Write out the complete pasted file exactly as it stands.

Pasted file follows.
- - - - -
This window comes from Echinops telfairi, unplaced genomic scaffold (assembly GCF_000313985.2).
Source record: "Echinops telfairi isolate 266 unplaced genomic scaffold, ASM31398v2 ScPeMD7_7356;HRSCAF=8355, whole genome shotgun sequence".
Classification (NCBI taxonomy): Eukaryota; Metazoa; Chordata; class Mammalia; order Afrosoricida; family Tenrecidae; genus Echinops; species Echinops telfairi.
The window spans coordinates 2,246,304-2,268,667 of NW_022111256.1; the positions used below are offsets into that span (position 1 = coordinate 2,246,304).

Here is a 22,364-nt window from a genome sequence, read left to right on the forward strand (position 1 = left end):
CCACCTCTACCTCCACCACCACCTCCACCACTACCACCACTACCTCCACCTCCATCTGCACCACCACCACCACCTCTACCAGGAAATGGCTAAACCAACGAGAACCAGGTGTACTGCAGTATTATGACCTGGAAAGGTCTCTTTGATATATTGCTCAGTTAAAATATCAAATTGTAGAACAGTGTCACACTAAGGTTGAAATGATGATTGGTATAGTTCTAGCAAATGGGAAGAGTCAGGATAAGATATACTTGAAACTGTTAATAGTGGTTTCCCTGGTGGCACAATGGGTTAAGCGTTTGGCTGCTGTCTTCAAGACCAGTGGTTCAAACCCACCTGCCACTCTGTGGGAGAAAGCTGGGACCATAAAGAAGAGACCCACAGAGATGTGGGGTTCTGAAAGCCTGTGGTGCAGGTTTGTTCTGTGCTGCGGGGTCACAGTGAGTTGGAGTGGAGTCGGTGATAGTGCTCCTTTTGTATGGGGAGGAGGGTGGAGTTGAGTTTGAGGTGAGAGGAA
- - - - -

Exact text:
This window comes from Echinops telfairi, unplaced genomic scaffold (assembly GCF_000313985.2).
Source record: "Echinops telfairi isolate 266 unplaced genomic scaffold, ASM31398v2 ScPeMD7_7356;HRSCAF=8355, whole genome shotgun sequence".
Classification (NCBI taxonomy): Eukaryota; Metazoa; Chordata; class Mammalia; order Afrosoricida; family Tenrecidae; genus Echinops; species Echinops telfairi.
The window spans coordinates 2,246,304-2,268,667 of NW_022111256.1; the positions used below are offsets into that span (position 1 = coordinate 2,246,304).

Here is a 22,364-nt window from a genome sequence, read left to right on the forward strand (position 1 = left end):
CCACCTCTACCTCCACCACCACCTCCACCACTACCACCACTACCTCCACCTCCATCTGCACCACCACCACCACCTCTACCAGGAAATGGCTAAACCAACGAGAACCAGGTGTACTGCAGTATTATGACCTGGAAAGGTCTCTTTGATATATTGCTCAGTTAAAATATCAAATTGTAGAACAGTGTCACACTAAGGTTGAAATGATGATTGGTATAGTTCTAGCAAATGGGAAGAGTCAGGATAAGATATACTTGAAACTGTTAATAGTGGTTTCCCTGGTGGCACAATGGGTTAAGCGTTTGGCTGCTGTCTTCAAGACCAGTGGTTCAAACCCACCTGCCACTCTGTGGGAGAAAGCTGGGACCATAAAGAAGAGACCCACAGAGATGTGGGGTTCTGAAAGCCTGTGGTGCAGGTTTGTTCTGTGCTGCGGGGTCACAGTGAGTTGGAGTGGAGTCGGTGATAGTGCTCCTTTTGTATGGGGAGGAGGGTGGAGTTGAGTTTGAGGTGAGAGGAA